But selling a motorcycle is a deceptively time-intensive activity. For example, when compared to just taking it to a dealer, you have to do all these extra things:

  1. Clean the motorcycle (some pleasure in it… but it’s still a chore)
  2. Take nice photos (this does also bring certain pleasure too)
  3. Write description and details on 1-3 platforms
  4. Do any minor repairs needed to make it saleable (changing light bulbs, tyres)
  5. Do the paperwork for a registration transfer (e.g. getting a roadworthy certificate, or a smog certificate in some places)
  6. Answer many enquiries, chat with them, troll the low-ballers or try to make fun of them (they don’t care)
  7. Show it to a few people, then make sure you’re at home to show it and talk about it (this takes lots of time — people don’t show up, or aren’t on time, and you have to show it a few times)
  8. Generally be being anxious about it, waiting for it to be over, lowering the price occasionally
  9. Negotiate the final the sale price and arrange for collection

That whole process of selling a motorcycle takes time, especially if you haven’t done it often. Let’s say it adds up to about eight hours effort spread out over weeks. What’s that time worth?

What’s your time worth? Probably more than you think.

Let’s say you earn something between $25/hour (basic salary) to $100 an hour (you’re an experienced tradesperson or a well-paid salary worker). Does that mean your time is worth that much? Maybe, if that’s all you do. But it could also be worth a lot more.

Firstly, think of the potential economic value of your time. There are so many things you could be doing other than working, even if you enjoy your work.

You could also be getting an education, improving your skills, or building your own business.

If you do one of those things and in a few years are making a lot more money as a result, then in a purely economic sense, your time is already worth more than what you’re being paid right now.

Secondly, think of the value of your time when doing something you love, rather than a job you do for money.

Let’s say you have weekend plans doing something you enjoy (e.g. going out on a date, or riding with friends). Now I offer you money to not do that thing. How much would I have to pay you?

Whatever number you eventually accept, you might accept it because you think “I can do that another time”. Well, what if I made the same offer next week? Your price might go up.

After dedicating many hours to our jobs — including the commute, sometimes overtime, and de-stressing afterwards — we have very little leftover time. That time is precious.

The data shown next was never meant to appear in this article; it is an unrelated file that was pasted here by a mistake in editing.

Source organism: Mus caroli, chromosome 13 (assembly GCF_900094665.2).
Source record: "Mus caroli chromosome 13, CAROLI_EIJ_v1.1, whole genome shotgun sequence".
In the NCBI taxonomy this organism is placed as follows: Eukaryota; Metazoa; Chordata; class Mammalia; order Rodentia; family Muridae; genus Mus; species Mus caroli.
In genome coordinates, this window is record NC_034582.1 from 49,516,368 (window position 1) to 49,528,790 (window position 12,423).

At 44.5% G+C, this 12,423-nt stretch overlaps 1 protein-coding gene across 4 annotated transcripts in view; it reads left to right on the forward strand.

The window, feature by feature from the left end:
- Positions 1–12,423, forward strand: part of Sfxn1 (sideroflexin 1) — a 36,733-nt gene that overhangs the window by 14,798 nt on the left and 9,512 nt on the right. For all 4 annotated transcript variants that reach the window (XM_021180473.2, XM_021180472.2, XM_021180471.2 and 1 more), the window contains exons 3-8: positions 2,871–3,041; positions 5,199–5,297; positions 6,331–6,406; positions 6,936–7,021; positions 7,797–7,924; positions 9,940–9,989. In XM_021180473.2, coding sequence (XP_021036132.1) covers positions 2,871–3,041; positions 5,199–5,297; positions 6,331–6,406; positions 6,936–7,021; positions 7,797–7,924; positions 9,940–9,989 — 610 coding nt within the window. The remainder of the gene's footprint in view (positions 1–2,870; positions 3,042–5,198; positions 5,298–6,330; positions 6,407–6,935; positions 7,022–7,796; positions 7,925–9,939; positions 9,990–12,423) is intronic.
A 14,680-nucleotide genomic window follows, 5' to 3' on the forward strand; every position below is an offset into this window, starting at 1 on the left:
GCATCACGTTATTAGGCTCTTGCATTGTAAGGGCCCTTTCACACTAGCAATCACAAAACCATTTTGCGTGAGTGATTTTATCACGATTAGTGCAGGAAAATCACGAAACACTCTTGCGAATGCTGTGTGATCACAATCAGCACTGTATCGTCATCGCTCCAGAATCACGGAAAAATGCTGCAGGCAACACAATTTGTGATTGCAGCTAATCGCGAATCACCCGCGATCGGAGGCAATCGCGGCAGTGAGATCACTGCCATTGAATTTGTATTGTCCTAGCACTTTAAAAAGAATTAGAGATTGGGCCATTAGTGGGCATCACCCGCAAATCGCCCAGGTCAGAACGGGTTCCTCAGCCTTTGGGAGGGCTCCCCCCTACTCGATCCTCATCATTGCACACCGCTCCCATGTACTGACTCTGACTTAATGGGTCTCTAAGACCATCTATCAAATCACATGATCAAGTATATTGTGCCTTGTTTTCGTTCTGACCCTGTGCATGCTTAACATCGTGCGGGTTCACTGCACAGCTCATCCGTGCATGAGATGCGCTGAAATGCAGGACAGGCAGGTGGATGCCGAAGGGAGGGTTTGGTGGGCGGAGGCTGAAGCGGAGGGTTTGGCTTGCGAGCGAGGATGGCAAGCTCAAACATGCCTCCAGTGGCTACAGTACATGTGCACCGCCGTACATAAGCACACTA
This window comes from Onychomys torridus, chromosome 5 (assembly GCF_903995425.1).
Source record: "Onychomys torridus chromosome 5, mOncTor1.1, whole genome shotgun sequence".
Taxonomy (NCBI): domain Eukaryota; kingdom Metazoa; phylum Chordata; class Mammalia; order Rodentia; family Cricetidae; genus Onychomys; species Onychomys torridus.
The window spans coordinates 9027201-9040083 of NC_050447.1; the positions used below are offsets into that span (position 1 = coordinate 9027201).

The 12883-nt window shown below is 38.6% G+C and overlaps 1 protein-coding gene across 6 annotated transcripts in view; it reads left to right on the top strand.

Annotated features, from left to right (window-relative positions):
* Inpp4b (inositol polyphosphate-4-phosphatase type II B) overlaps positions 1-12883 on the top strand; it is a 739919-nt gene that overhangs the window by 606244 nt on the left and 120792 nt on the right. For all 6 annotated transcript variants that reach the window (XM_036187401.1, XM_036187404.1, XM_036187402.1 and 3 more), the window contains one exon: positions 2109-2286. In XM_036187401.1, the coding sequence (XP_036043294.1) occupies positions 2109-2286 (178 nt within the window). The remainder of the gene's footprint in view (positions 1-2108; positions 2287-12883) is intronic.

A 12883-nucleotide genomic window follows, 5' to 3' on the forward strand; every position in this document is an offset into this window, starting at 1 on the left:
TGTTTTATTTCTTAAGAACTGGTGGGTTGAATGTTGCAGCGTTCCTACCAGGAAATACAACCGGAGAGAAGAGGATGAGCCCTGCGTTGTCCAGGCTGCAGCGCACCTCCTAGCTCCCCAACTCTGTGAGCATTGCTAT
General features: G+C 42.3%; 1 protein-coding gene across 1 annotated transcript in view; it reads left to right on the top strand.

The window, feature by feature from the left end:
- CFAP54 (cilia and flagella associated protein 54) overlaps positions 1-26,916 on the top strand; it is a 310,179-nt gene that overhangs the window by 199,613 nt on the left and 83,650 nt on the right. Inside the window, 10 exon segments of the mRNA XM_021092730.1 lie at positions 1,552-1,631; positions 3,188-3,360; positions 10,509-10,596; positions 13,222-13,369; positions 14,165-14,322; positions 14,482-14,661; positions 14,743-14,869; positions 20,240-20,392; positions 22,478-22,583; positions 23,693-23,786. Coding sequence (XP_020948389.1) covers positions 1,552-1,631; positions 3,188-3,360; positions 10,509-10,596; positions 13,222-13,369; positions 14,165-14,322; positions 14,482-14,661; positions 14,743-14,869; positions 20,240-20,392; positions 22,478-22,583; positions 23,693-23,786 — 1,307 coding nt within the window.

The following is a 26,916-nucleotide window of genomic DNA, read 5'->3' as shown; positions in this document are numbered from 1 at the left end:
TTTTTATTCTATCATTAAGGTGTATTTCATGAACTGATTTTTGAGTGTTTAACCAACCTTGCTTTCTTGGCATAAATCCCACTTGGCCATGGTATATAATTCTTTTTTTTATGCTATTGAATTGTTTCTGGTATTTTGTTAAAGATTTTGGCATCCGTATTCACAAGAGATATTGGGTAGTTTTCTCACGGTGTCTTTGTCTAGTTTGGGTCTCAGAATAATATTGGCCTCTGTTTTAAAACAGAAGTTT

Thirdly, time decays in quality as we get older. As we get older, we age. It’s true. It’s happening to me, anyway!

So we can’t physically do many of the absurd things we did when we were younger. We find it harder to do all-day rides, sleep in airports without back pain, or tolerate foods from less sanitary establishments.

So if you have a year off when you’re 60, many more things may be off the table than when you were 20.

Finally, you can’t buy more time.

Let’s say you take money to cancel your weekend plans.

You’re booked in to work the following weekend (and you have nobody you can swap with). Can you pay your boss to cancel a shift? No.

You also can’t buy more time later to do more things you love. This is because you can’t buy time directly as an asset, you can only sell it.

Considering this makes the value of time go up for me. Time is an asset of which I am running out and of which I can’t buy more.

So, considering that every time I sell a bike it costs me 4-8 hours of time, I can’t help but think: is that time priceless? Or is it at least worth $2-3K?

The Only Way to Buy Time: Avoid Spending it

This comes to the final redux for me in why dealerships can be worth it. You can’t buy back time, but you can avoid spending it, and thus have more time for other things.

You can pay for people to do some of your things for you. Like when we eat out, we avoid the time expense not just of cooking, but also of cleaning up. And when work with dealerships, we avoid the time expense of both selling and inspecting a new bike.

So that’s why sometimes, when the stars align, I pay for people do things for me like — like sell my motorcycles.

Another way you can avoid spending time is to avoid selling a bike. That way you don’t lose the time selling privately OR the money selling to a dealer. Hold on to it and maybe accessorise it, customise it, or learn to further appreciate it for what it is, and don’t sell on a whim (definitely guilty, I often feel I should have held on to my BMW R 1200 S).

If you want to go halfway, then you can still buy privately, and just sell to dealers. It’s fun waiting for the right deals to come along once in a blue moon. Then sell to a dealer and don’t lose quite as much in cash.

But it’s up to every individual to find their own economic balance — and it just might change over time.

So — What have been some of your favourite motorcycle dealerships, and what have you liked about them? Do you like buying and selling privately? Let me know in comments or by dropping me a line.